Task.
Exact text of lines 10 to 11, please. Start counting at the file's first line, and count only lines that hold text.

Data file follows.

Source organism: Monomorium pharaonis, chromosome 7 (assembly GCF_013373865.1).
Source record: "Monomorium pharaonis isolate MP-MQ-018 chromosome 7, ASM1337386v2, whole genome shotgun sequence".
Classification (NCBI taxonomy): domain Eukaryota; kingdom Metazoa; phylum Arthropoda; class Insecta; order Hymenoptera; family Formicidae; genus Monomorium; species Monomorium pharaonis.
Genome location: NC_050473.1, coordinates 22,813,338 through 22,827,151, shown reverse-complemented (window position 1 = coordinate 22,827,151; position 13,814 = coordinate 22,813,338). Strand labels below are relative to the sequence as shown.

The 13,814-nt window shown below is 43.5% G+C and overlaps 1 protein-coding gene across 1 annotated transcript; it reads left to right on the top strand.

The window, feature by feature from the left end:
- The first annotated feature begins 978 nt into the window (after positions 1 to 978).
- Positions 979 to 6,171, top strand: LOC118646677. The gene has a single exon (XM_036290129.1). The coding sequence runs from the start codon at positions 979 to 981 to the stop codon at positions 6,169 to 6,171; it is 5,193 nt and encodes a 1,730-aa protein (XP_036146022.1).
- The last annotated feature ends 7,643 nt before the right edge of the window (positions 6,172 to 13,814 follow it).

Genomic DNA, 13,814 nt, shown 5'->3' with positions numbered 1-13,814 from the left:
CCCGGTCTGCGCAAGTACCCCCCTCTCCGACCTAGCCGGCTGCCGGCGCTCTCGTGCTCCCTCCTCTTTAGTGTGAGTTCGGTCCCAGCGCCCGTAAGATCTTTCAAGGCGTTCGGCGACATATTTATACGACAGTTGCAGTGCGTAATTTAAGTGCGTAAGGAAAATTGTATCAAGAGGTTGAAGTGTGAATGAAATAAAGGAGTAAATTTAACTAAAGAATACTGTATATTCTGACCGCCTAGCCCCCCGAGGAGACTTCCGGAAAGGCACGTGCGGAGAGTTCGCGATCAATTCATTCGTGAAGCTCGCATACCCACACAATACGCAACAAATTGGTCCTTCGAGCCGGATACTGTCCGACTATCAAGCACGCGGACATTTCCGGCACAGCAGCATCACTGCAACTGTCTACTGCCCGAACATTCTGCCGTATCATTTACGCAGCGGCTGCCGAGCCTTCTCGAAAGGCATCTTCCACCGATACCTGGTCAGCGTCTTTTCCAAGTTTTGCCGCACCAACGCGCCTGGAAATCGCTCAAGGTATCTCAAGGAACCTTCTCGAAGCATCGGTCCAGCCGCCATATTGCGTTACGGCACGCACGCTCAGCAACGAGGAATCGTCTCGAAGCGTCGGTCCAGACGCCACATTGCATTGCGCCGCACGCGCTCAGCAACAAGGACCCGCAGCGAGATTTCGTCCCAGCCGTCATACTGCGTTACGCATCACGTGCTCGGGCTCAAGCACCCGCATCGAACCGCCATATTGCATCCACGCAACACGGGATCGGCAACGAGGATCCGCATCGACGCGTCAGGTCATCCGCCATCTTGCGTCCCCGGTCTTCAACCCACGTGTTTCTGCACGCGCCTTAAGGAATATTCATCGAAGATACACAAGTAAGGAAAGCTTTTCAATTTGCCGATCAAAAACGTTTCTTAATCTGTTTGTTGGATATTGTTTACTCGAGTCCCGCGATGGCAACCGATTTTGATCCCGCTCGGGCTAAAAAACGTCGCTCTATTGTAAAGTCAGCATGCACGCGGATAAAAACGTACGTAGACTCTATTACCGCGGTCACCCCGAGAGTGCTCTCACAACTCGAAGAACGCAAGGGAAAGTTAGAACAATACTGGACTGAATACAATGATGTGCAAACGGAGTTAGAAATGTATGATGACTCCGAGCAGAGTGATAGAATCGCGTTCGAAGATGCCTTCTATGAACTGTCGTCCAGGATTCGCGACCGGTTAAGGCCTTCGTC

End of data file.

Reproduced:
Genomic DNA, 13,814 nt, shown 5'->3' with positions numbered 1-13,814 from the left:
CCCGGTCTGCGCAAGTACCCCCCTCTCCGACCTAGCCGGCTGCCGGCGCTCTCGTGCTCCCTCCTCTTTAGTGTGAGTTCGGTCCCAGCGCCCGTAAGATCTTTCAAGGCGTTCGGCGACATATTTATACGACAGTTGCAGTGCGTAATTTAAGTGCGTAAGGAAAATTGTATCAAGAGGTTGAAGTGTGAATGAAATAAAGGAGTAAATTTAACTAAAGAATACTGTATATTCTGACCGCCTAGCCCCCCGAGGAGACTTCCGGAAAGGCACGTGCGGAGAGTTCGCGATCAATTCATTCGTGAAGCTCGCATACCCACACAATACGCAACAAATTGGTCCTTCGAGCCGGATACTGTCCGACTATCAAGCACGCGGACATTTCCGGCACAGCAGCATCACTGCAACTGTCTACTGCCCGAACATTCTGCCGTATCATTTACGCAGCGGCTGCCGAGCCTTCTCGAAAGGCATCTTCCACCGATACCTGGTCAGCGTCTTTTCCAAGTTTTGCCGCACCAACGCGCCTGGAAATCGCTCAAGGTATCTCAAGGAACCTTCTCGAAGCATCGGTCCAGCCGCCATATTGCGTTACGGCACGCACGCTCAGCAACGAGGAATCGTCTCGAAGCGTCGGTCCAGACGCCACATTGCATTGCGCCGCACGCGCTCAGCAACAAGGACCCGCAGCGAGATTTCGTCCCAGCCGTCATACTGCGTTACGCATCACGTGCTCGGGCTCAAGCACCCGCATCGAACCGCCATATTGCATCCACGCAACACGGGATCGGCAACGAGGATCCGCATCGACGCGTCAGGTCATCCGCCATCTTGCGTCCCCGGTCTTCAACCCACGTGTTTCTGCACGCGCCTTAAGGAATATTCATCGAAGATACACAAGTAAGGAAAGCTTTTCAATTTGCCGATCAAAAACGTTTCTTAATCTGTTTGTTGGATATTGTTTACTCGAGTCCCGCGATGGCAACCGATTTTGATCCCGCTCGGGCTAAAAAACGTCGCTCTATTGTAAAGTCAGCATGCACGCGGATAAAAACGTACGTAGACTCTATTACCGCGGTCACCCCGAGAGTGCTCTCACAACTCGAAGAACGCAAGGGAAAGTTAGAACAATACTGGACTGAATACAATGATGTGCAAACGGAGTTAGAAATGTATGATGACTCCGAGCAGAGTGATAGAATCGCGTTCGAAGATGCCTTCTATGAACTGTCGTCCAGGATTCGCGACCGGTTAAGGCCTTCGTC